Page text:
Report from The White House

Avedis Kevorkian, Philadelphia, PA, 7 June 2013

You know how it is.  You hear something, you read something and, suddenly, random things start clicking into place.

It happened to me when Turkey’s Prime Minister was visiting his bosom pal, President Meds Yeghern, recently, and I received a report from the fly on the wall of the Oval Office.

The fly was reporting the conversation that took place between the two friends, after the official photographer left the room.

Avedis Kevorkian, Philadelphia, PA, 7 June 2013

You know how it is.  You hear something, you read something and, suddenly, random things start clicking into place.

It happened to me when Turkey’s Prime Minister was visiting his bosom pal, President Meds Yeghern, recently, and I received a report from the fly on the wall of the Oval Office.

The fly was reporting the conversation that took place between the two friends, after the official photographer left the room.

The meeting took place the same week that Agence France-Presse moved a story on its wires about a report from the Reporters Without Borders that Turkey has more journalists in jail–47–than any other country, although other reports indicate the figure is as high as 94!  Whatever the figure, it is more than America’s greatest enemy, Cuba; more than America’s next greatest enemy, Iran; more than America’s next greatest enemy, China; and more than America’s next greatest enemy, North Korea.  (As you can see, America has a supply of “greatest enemy” nations, just in case it needs one for some political reason.)

Some time ago, there was the revelation that the Yeghern regime has used an obscure 1917 Act to bring action against “whistle-blowers”–and has done so six times, whereas the previous 16 presidents have used it a total of two times–that’s right twice!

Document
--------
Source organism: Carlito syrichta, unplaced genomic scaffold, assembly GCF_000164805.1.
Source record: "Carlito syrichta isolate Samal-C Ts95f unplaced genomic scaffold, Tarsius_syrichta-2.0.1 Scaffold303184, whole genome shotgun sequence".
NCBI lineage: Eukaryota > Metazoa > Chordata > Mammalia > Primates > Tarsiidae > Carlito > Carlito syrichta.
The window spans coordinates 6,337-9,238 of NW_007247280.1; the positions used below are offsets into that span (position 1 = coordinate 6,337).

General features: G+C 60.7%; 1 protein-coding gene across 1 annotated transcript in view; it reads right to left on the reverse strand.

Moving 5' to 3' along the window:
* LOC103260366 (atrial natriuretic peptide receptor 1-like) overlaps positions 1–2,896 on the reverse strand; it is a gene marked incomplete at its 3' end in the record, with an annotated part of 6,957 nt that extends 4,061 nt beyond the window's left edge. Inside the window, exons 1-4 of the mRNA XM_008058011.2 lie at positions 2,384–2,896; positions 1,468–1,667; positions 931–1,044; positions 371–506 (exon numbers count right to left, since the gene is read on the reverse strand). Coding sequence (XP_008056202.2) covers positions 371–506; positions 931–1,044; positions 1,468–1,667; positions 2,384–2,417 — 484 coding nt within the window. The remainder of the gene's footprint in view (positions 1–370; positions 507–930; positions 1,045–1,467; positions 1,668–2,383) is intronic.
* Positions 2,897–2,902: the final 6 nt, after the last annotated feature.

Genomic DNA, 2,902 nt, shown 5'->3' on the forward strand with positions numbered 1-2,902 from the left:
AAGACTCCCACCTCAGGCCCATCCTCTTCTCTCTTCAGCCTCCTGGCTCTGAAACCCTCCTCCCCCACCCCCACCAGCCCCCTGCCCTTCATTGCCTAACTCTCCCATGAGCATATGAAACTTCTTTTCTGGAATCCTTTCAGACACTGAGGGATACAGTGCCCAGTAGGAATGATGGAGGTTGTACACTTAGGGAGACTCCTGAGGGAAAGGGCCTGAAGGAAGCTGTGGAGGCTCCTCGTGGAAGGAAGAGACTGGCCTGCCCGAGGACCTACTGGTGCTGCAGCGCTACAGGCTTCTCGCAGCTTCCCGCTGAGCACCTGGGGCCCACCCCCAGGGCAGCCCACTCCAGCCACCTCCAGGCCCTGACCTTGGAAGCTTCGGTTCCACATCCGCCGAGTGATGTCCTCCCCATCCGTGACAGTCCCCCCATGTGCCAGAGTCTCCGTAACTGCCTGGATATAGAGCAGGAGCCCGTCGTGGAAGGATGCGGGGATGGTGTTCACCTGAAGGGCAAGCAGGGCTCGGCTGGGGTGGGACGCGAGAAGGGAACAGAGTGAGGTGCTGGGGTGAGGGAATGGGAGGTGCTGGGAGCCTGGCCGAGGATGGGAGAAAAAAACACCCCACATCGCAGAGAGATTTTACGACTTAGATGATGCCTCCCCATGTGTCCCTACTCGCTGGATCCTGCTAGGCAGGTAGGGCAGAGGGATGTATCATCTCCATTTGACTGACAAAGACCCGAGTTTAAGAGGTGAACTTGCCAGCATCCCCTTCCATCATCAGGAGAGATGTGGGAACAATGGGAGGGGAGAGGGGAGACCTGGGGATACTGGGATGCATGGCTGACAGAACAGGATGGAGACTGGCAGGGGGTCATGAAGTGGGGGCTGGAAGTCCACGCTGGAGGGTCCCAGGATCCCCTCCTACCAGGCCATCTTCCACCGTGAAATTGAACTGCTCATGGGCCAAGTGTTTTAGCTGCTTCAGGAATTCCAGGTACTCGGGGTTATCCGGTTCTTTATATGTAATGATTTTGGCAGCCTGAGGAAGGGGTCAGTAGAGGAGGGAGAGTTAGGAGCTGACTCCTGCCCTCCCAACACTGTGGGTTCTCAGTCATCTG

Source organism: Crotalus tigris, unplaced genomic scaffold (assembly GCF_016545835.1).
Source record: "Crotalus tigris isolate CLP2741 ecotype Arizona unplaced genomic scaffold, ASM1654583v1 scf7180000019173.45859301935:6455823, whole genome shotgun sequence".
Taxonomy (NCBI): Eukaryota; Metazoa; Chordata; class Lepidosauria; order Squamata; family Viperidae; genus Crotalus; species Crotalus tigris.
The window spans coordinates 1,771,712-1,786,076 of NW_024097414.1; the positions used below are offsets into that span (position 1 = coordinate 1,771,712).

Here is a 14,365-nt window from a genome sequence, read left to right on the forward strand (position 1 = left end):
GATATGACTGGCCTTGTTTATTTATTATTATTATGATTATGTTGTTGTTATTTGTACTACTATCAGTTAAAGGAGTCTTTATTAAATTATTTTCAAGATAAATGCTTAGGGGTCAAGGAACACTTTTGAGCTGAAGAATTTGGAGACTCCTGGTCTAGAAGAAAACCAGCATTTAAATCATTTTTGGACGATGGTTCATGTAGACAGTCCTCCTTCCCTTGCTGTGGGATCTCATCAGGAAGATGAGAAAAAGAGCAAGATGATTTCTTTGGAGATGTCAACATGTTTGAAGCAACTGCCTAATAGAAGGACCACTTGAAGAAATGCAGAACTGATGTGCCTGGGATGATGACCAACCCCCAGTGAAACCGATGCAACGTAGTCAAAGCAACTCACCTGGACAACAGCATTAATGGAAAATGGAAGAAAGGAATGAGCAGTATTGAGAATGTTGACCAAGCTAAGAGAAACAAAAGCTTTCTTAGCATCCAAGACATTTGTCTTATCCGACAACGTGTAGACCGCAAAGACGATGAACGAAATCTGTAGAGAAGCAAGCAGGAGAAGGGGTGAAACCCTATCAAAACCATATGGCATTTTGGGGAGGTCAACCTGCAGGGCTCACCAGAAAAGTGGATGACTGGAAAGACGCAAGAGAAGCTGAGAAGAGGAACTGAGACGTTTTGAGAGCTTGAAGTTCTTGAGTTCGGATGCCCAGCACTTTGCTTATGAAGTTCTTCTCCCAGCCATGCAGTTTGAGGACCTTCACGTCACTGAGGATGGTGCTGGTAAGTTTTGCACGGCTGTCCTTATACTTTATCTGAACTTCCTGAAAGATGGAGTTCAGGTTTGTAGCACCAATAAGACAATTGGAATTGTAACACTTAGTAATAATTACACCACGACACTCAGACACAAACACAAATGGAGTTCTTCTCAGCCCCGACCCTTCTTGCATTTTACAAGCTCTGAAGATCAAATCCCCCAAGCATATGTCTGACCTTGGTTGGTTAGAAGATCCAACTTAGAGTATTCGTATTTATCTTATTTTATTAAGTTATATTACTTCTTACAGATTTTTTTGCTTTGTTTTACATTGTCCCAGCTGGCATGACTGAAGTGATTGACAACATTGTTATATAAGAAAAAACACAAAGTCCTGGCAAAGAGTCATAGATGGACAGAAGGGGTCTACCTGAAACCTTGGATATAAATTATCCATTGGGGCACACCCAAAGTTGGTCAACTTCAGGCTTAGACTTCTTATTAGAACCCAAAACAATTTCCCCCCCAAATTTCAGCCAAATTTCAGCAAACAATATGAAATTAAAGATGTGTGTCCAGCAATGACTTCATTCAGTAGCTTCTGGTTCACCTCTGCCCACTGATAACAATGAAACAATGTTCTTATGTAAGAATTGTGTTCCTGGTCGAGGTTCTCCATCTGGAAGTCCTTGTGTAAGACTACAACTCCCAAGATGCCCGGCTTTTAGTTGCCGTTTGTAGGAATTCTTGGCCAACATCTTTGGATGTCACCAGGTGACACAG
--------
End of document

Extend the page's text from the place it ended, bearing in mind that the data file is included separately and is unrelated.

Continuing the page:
Then came the scandal involved with the Infernal Revenue Service’s intense checking of right-wing organizations seeking charitable status.

Then there was the regime’s checking of the telephone files of The Associated Press in order to find who in government may have revealed something that the Yeghern regime didn’t want revealed.

While I was trying to determine if there was a link, came the Prime Minister’s visit and the message from the fly on the wall.  Everything fell into place.

“That’s it,” I said to myself–my “eureka” moment.  Our President Yeghern envies Turkey’s laws that permit the Prime Minister to jail anyone he doesn’t like, anyone who mocks him, anyone who challenges anything he does or says.

When they were alone, the President said, “Recep, dear friend, there are a couple of things that I want to bring up, but, first, I need some more advice.  I followed your instructions about the Armenian Genocide that never happened, and I got away with it, and I survived and got re-elected.  But I have more important things that are troubling me,  Basically, I want you tell me how I can put people in jail.”

The Prime Minister replied, “As I told you the last time we had this discussion, we have that wonderful Article 301 of our Penal Code.  If there is any journalist–or anyone else, for that matter–I don’t like, I accuse him of ‘insulting Turkishness’ and put him away.  Unfortunately, in your Constitution, you have a nasty thing called ‘The Bill of Rights,’ and the first Right includes some nonsense about the ‘freedom of the press‘ and the ‘freedom of speech.’  So, you can’t imprison anyone for ‘insulting Americanness.‘“  

“Yes, we talked about that the last time.  But, what can I do NOW?”

“Dear Barry, old boy, the answer is simple.  Keep using those magic words ‘national security’ or ‘war on terror,’ or something similar.” 

“That’s all?”

“No.  You can rely on threats to America.  Suggest that the action of the person aided the enemy.  You don’t have to say which enemy or how or where.”

The President interrupted “That’s what I did with the AP story.”